Six Nations wrecking crew: Gray, Lawes, Launchbury, Gourdon, Watson, Tipuric
|This weekend's Six Nations on the BBC|
|Dates: 10-11 March Fixtures: Wales v Ireland (Fri, 20:05 GMT), England v Scotland (Sat, 16:00), Italy v France (Sat, 13:30)|
|Coverage: Wales v Ireland on BBC One, BBC Radio 5 live & BBC Radio Wales; England v Scotland on BBC Radio 5 live & BBC Radio Scotland. Live text online.|
These are the tackling machines, the ravenous beasts who bring the opposition to ground time after time.
They range in style from tree fellers to hitmen to ball-and-all envelopers - but they all have one aim in common: to take their man down or out of the action.
They don't have to be forwards - as anyone who saw former England fly-half Jonny Wilkinson in action will attest - but it's no surprise my picks this year are forwards because that's where most of the bish bash goes on, close to the breakdown where the big men lurk.
This kid is a tackling machine who hardly ever misses his man - anyone carrying the ball into his channel is going down and he is so consistent that when he finally missed a tackle in this year's Six Nations it was newsworthy, as he didn't miss a single one in the 2016 tournament, making 58 with a 100% success rate.
So far this year, he's made a tournament-high 52 tackles - including a phenomenal 26 in the opening win over Ireland - but two missed attempts mean he 'only' has a 96% success rate.
He's not the biggest of hitters but he puts himself about to make the numbers and, still aged only 22, he has a long and potentially glorious future in the game ahead of him.
He has a well-deserved reputation for being a tree feller, a smash-and-wipe-out merchant who can wreak havoc on the opposition, but he's not the headless, full metal jacket type of player that some have claimed and is more controlled these days, which is great to see.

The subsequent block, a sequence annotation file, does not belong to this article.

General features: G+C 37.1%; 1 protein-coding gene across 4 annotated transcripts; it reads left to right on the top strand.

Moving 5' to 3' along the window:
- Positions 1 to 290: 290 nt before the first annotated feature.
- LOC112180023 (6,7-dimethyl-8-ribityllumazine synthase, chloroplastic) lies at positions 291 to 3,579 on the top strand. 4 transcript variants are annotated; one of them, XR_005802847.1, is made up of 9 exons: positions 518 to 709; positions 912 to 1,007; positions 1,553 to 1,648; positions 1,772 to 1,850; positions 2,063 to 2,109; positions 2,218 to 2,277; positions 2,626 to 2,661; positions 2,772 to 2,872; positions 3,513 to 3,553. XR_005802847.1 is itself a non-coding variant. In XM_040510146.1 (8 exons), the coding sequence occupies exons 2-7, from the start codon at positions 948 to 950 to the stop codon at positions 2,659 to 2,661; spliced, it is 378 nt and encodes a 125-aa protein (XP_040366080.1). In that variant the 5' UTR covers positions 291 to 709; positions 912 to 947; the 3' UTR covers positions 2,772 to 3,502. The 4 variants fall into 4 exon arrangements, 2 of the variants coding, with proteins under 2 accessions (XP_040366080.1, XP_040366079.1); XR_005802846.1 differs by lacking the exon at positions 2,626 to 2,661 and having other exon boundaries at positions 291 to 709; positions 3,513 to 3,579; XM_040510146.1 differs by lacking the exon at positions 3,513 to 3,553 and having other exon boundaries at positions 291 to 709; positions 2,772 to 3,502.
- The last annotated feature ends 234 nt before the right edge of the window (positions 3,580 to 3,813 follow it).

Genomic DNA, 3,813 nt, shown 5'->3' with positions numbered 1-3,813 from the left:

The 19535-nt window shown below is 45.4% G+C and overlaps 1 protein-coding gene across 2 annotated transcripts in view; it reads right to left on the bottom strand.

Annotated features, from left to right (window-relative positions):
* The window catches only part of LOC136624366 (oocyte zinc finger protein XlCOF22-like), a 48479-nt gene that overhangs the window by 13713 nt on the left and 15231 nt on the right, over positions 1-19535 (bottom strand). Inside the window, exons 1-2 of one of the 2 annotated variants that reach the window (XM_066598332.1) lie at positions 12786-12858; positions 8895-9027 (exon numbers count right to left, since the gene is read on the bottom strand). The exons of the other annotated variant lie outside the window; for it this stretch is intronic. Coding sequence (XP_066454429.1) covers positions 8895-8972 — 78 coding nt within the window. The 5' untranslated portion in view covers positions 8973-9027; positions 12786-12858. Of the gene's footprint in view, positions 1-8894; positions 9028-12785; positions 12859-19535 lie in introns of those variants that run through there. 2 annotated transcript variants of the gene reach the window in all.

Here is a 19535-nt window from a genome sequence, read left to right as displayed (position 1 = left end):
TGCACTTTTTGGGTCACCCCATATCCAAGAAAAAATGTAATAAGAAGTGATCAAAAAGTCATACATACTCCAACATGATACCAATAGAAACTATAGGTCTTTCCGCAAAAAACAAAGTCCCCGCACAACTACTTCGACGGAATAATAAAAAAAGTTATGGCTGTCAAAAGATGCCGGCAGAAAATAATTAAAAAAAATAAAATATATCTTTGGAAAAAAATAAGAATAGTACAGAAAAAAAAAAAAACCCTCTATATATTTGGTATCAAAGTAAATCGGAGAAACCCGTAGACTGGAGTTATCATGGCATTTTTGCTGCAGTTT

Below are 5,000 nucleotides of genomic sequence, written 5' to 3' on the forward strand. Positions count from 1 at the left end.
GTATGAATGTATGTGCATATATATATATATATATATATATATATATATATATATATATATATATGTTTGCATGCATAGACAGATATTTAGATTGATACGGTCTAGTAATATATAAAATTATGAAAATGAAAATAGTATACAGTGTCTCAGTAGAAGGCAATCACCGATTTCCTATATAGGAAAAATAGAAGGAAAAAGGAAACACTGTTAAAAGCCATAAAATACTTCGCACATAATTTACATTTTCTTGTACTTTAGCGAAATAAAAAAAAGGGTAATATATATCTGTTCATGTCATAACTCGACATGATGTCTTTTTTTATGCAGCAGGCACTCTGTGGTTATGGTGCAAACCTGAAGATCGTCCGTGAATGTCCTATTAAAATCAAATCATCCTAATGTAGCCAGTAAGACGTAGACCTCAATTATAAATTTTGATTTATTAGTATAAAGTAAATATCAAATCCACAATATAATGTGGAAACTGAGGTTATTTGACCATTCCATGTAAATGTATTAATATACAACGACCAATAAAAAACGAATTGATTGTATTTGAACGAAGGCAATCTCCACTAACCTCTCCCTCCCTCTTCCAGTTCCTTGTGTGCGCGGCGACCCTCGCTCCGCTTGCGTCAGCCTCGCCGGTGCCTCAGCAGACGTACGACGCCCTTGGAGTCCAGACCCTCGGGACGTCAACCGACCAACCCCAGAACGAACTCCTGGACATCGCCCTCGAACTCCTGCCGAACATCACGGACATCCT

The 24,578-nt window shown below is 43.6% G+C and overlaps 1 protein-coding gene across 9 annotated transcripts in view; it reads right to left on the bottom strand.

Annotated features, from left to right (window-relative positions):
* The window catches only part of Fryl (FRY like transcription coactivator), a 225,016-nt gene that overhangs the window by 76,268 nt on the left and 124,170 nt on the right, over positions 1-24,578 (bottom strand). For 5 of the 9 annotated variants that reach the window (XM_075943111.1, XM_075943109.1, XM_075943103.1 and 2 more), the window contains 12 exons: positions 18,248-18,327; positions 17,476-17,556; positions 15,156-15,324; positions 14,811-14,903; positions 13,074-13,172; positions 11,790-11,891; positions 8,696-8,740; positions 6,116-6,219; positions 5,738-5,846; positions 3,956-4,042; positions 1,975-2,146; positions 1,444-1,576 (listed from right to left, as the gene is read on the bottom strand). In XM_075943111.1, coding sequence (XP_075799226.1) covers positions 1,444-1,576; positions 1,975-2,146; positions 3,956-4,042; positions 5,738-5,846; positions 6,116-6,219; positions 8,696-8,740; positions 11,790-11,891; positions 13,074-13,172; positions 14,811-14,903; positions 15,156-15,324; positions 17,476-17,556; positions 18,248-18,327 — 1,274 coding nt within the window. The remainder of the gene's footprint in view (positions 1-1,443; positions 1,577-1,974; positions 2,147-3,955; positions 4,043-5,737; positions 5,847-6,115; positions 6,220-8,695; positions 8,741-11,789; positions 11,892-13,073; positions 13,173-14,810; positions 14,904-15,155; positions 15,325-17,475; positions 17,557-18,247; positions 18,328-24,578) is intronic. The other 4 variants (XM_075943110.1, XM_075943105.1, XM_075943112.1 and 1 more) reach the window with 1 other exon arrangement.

He's made 45 tackles so far with a 94% success rate and although he might be a touch behind Gray when it comes to consistency, he's certainly got the upper edge in explosive physicality.
Critics say he only levels half-backs, but how many other second rows have the speed to get out of the line and smash them, or cover across to lasso them after a 50-metre run? He can put anyone down when he times it well.
Another second row in the workhorse mould of Scotland's Gray, Launchbury has formed a superb locking partnership with Lawes for England this season - a remarkable illustration of their strength in depth, with fellow second rows Maro Itoje playing on the blind-side and George Kruis currently injured.
Despite being 6ft 5in and well over 18 stone he has unbelievable staying power, which all locks need these days.
He's made 46 tackles this season and although he may lack the sheer percussive impact of Lawes, the Wasps man brings a rumbustious presence to the heart of the England pack.
The France back row is not one of the game's glamour players, but in a struggling French team he brings a dogs of war spirit to their efforts.
He has a high work-rate and is a real nuisance of a player, shouldering a huge defensive burden to try to get France on the front foot again - he's the second-highest tackler in the tournament, with a solitary miss in 50 tackles.
Like Italy counterpart Maxime Mbanda, who has a similar attitude but misses the odd tackle in a way Gourdon does not, he is not the biggest of flankers. However, there is no doubting the size of his impact in 2017.
At 6ft 1in, Watson is another of the "smaller" players in this list - but another busy bee with a ferocious work ethic.
In Scotland's rearguard win against Ireland he made an astonishing 19 tackles in about 50 minutes of play - he was a human strimmer that day, chopping down men in green like blades of grass.
That performance alone was enough to catch everyone's eye and put him on the tackling map but he's continued in the same vein, having missed just one tackle all tournament.
He is one of the great footballing back rowers, but Tipuric is an amazing all-rounder, as he is proving this tournament with his tackling heroics.
As an open-side it is imperative he takes players out of the game and he does just that with his tackling excellence.
He leads the way for Wales with 43 tackles so far this tournament and has shown that he has the physicality to complement his skill set.
Who has Guscott missed out?
As always with these lists it's impossible to please everyone, but who do you insist should have definitely made the cut?
England flanker James Haskell might count himself unlucky not to have made the selection, and what about Scotland centre Alex Dunbar? Where's Jamie Heaslip? And no Alun Wyn Jones?
Use our interactive tool to rank Guscott's selections for yourselves, and join the debate below on who you think should be in the Six Nations wrecking crew.
Six Nations: Wrecking Crew
Who tops your list?